Applying the enumerated legal principles to the case now before us, we hold:
(1) The restraining order heretofore signed by Judge Wood was vacated by this Court (283 N.C. at 656, 197 S.E.2d 520) and the judgment entered in this case upon remand must decree accordingly.
(2) The only questions open for administrative or judicial review are (a) whether the property in question escaped taxation by the City for any or all of the years 1965, 1966, 1967 and 1968, and (b) if so, whether the property has been appraised for tax purposes at its true value in money as of January 1 each year.
All other matters concerning the right of the City to discover, list and tax the property in question for the named years have been litigated and decided. In re Trucking Co., 281 N.C. 375, 189 S.E.2d 194 (1972); In re trucking Co., 283 N.C. 650, 197 S.E.2d 520 (1973). To contend otherwise and say "there has been no determination in any forum with respect to McLean's rights to defend against the assessments for the years 1965 through 1968" is unrealistic and contrary to the facts and the law contained in the cited cases.
Public policy requires that there be an end to litigation. The decisions of this Court in this matter are res judicata and estop McLean from raising the same issues in the future. "The general rule is that judgment of a court of competent jurisdiction is final and binding upon parties *178 and privies. Ordinarily, to constitute a judgment an estoppel there must be an identity of parties as well as of the subject matter. In scope of operation with respect to the subject matter `it is not only final as to the matter actually determined, but as to every other matter which the parties might litigate in the cause, and which they might have had decided. . . . The court requires parties to bring forward the whole case, and will not, except under special circumstances, permit the same parties to open the same subject of litigation in respect to matters which might have been brought forward as part of the subject in controversy . . . The plea of res adjudicata applies, except in special cases, not only to the points upon which the court was required by the parties to form an opinion and pronounce a judgment, but to every point which properly belonged to the subject in litigation and which the parties, exercising reasonable diligence, might have brought forward at the time and determined respecting it.' Herman on Estoppel and Res Judicata, Sec. 122, p. 130, and sec. 123, p. 131." Gibbs v. Higgins, 215 N.C. 201, 1 S.E.2d 554 (1939). Accord, Walker v. Story, 256 N.C. 453, 124 S.E.2d 113 (1962); State v. Burell, 256 N.C. 288, 123 S.E.2d 795 (1962); Hayes v. Ricard, 251 N.C. 485, 112 S.E.2d 123 (1960).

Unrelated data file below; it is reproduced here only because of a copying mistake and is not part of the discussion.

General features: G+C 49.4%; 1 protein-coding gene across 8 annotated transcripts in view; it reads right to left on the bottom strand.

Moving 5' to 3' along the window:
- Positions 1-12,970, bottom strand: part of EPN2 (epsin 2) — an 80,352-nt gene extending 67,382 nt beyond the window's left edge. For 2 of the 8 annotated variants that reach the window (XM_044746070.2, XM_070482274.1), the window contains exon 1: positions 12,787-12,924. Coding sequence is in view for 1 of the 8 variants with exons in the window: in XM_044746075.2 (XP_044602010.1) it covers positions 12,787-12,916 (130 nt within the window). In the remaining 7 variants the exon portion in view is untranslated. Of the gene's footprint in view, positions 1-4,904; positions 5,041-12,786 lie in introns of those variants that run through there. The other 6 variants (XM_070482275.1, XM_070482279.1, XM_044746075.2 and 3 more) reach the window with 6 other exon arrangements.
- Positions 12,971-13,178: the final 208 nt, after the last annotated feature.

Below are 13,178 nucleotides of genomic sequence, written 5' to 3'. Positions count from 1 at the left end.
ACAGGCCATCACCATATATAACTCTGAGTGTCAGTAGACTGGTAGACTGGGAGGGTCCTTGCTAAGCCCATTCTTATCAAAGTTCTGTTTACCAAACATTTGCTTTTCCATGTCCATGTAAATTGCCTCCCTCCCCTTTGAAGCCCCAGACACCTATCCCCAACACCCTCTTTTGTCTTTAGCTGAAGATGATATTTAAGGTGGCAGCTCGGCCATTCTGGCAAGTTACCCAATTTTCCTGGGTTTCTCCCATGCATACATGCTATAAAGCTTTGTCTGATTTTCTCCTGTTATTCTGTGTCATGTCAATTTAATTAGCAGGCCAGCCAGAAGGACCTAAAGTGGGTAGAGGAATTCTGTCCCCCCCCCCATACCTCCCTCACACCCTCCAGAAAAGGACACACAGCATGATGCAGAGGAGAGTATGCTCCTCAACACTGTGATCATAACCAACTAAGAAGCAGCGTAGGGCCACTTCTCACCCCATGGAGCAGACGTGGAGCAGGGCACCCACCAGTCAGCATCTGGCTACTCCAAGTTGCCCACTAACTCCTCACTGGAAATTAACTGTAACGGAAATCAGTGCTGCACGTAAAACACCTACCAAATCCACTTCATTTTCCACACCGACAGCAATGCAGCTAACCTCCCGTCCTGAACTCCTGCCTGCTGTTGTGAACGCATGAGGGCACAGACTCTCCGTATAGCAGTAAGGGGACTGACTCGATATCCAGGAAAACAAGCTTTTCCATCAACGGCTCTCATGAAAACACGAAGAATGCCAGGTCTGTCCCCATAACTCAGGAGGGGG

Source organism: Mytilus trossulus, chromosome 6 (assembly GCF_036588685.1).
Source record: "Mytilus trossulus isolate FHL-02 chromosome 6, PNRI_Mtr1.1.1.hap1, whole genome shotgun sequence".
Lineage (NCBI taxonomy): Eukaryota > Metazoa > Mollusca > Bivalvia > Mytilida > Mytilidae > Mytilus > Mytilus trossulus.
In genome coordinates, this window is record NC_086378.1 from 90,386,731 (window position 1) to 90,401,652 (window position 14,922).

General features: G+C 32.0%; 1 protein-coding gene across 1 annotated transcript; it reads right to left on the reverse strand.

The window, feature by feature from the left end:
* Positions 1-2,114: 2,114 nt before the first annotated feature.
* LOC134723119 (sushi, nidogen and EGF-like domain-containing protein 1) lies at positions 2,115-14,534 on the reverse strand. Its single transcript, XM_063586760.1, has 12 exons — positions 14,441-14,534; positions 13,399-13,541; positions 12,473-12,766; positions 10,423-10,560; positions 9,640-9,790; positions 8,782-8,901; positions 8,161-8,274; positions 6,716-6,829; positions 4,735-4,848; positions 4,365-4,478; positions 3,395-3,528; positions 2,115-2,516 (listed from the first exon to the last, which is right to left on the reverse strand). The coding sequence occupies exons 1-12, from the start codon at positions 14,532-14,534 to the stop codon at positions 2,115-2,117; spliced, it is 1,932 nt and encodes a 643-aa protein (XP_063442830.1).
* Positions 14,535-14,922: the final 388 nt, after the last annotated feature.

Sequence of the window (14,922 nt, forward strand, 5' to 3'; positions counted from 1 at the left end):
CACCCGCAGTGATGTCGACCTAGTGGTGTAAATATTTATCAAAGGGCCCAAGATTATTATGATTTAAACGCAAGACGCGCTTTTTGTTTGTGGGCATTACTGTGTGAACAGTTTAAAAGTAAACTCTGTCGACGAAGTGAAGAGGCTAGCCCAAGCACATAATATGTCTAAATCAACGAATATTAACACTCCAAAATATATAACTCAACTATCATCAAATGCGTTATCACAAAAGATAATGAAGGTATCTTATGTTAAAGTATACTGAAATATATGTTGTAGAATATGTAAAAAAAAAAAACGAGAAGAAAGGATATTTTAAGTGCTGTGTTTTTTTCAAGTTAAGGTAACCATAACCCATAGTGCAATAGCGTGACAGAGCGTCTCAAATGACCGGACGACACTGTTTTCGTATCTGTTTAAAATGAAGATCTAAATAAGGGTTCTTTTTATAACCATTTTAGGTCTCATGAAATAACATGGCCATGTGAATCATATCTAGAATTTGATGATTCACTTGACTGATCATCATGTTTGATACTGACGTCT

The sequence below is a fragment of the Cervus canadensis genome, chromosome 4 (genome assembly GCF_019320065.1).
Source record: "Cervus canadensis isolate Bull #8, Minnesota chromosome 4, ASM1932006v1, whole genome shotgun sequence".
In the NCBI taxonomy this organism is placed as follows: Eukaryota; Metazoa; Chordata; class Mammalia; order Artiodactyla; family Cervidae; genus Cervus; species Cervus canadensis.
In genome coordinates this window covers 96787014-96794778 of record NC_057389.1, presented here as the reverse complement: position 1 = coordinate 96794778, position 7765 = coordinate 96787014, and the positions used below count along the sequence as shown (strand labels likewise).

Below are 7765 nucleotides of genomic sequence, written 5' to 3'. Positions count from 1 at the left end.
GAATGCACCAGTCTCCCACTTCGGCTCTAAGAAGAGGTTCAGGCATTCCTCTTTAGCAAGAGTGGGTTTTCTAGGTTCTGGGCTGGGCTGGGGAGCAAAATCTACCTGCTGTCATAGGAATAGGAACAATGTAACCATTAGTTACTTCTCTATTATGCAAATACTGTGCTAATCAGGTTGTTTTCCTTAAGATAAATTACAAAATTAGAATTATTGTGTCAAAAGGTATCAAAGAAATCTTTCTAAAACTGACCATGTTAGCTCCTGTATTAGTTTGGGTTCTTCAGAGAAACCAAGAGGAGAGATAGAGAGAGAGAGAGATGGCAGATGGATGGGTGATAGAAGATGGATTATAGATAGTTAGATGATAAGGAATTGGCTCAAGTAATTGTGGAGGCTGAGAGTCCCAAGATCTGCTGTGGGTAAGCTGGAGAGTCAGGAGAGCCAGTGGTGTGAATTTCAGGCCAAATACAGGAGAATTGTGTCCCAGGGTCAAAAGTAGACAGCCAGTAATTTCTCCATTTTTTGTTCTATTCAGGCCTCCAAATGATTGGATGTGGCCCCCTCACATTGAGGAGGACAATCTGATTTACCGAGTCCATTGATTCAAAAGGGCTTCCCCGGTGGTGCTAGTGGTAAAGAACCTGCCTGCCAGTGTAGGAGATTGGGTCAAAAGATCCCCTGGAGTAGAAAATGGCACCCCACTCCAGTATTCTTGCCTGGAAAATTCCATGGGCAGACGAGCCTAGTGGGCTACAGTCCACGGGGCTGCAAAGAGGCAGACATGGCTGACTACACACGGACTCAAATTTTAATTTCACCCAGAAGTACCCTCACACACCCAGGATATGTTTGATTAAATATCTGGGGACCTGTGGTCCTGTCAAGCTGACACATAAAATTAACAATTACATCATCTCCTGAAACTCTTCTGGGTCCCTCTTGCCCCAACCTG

The judgment appealed from is vacated and the proceeding is remanded to the Superior Court of Forsyth County for entry of judgment decreeing that:
1. The restraining order entered by Judge Wood on 25 January 1973 be vacated.
2. The City of Winston-Salem may proceed to list the property in question in Winston Township as discovered property and may levy and collect City taxes thereon for the year 1970 and for any of the years 1965, 1966, 1967 and 1968 in which the property escaped taxation by the City.
3. Costs shall be taxed against McLean Trucking Company.
Vacated and remanded.